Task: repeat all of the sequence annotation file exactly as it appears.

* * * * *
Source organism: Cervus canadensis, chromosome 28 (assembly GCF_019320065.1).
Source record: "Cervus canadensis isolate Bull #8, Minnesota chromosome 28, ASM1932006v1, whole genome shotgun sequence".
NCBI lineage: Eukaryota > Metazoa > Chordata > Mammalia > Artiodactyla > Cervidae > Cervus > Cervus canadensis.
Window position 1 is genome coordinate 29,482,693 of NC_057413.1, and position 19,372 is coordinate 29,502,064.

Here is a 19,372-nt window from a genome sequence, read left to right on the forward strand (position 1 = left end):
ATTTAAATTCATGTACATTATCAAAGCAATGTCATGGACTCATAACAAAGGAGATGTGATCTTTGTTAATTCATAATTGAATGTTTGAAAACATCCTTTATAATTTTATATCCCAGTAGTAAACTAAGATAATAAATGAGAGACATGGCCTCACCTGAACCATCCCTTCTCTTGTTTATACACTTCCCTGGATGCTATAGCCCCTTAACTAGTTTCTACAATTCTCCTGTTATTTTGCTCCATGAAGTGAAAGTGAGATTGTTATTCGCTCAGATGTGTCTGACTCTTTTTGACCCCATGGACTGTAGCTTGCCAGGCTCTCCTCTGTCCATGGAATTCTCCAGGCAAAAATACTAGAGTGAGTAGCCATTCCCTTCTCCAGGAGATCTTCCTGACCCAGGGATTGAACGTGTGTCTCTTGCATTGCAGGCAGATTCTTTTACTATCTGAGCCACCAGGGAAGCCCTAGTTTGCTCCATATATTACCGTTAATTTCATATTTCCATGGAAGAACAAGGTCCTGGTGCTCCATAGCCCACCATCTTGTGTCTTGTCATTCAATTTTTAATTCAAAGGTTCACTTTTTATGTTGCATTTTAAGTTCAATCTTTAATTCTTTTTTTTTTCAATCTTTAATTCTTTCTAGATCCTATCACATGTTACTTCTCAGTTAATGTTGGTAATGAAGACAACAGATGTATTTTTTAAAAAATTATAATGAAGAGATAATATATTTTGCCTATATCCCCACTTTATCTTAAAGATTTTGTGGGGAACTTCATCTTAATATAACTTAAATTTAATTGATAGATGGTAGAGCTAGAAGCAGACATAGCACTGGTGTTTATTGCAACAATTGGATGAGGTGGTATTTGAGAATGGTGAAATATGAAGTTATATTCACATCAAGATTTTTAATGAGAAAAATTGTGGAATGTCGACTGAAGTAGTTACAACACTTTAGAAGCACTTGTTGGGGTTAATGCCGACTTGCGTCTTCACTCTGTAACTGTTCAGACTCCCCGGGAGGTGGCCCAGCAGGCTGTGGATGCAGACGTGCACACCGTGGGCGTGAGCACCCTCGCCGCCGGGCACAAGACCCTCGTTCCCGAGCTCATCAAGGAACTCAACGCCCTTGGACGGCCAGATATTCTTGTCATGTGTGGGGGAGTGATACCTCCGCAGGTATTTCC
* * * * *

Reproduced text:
Source organism: Cervus canadensis, chromosome 28 (assembly GCF_019320065.1).
Source record: "Cervus canadensis isolate Bull #8, Minnesota chromosome 28, ASM1932006v1, whole genome shotgun sequence".
NCBI lineage: Eukaryota > Metazoa > Chordata > Mammalia > Artiodactyla > Cervidae > Cervus > Cervus canadensis.
Window position 1 is genome coordinate 29,482,693 of NC_057413.1, and position 19,372 is coordinate 29,502,064.

Here is a 19,372-nt window from a genome sequence, read left to right on the forward strand (position 1 = left end):
ATTTAAATTCATGTACATTATCAAAGCAATGTCATGGACTCATAACAAAGGAGATGTGATCTTTGTTAATTCATAATTGAATGTTTGAAAACATCCTTTATAATTTTATATCCCAGTAGTAAACTAAGATAATAAATGAGAGACATGGCCTCACCTGAACCATCCCTTCTCTTGTTTATACACTTCCCTGGATGCTATAGCCCCTTAACTAGTTTCTACAATTCTCCTGTTATTTTGCTCCATGAAGTGAAAGTGAGATTGTTATTCGCTCAGATGTGTCTGACTCTTTTTGACCCCATGGACTGTAGCTTGCCAGGCTCTCCTCTGTCCATGGAATTCTCCAGGCAAAAATACTAGAGTGAGTAGCCATTCCCTTCTCCAGGAGATCTTCCTGACCCAGGGATTGAACGTGTGTCTCTTGCATTGCAGGCAGATTCTTTTACTATCTGAGCCACCAGGGAAGCCCTAGTTTGCTCCATATATTACCGTTAATTTCATATTTCCATGGAAGAACAAGGTCCTGGTGCTCCATAGCCCACCATCTTGTGTCTTGTCATTCAATTTTTAATTCAAAGGTTCACTTTTTATGTTGCATTTTAAGTTCAATCTTTAATTCTTTTTTTTTTCAATCTTTAATTCTTTCTAGATCCTATCACATGTTACTTCTCAGTTAATGTTGGTAATGAAGACAACAGATGTATTTTTTAAAAAATTATAATGAAGAGATAATATATTTTGCCTATATCCCCACTTTATCTTAAAGATTTTGTGGGGAACTTCATCTTAATATAACTTAAATTTAATTGATAGATGGTAGAGCTAGAAGCAGACATAGCACTGGTGTTTATTGCAACAATTGGATGAGGTGGTATTTGAGAATGGTGAAATATGAAGTTATATTCACATCAAGATTTTTAATGAGAAAAATTGTGGAATGTCGACTGAAGTAGTTACAACACTTTAGAAGCACTTGTTGGGGTTAATGCCGACTTGCGTCTTCACTCTGTAACTGTTCAGACTCCCCGGGAGGTGGCCCAGCAGGCTGTGGATGCAGACGTGCACACCGTGGGCGTGAGCACCCTCGCCGCCGGGCACAAGACCCTCGTTCCCGAGCTCATCAAGGAACTCAACGCCCTTGGACGGCCAGATATTCTTGTCATGTGTGGGGGAGTGATACCTCCGCAGGTATTTCC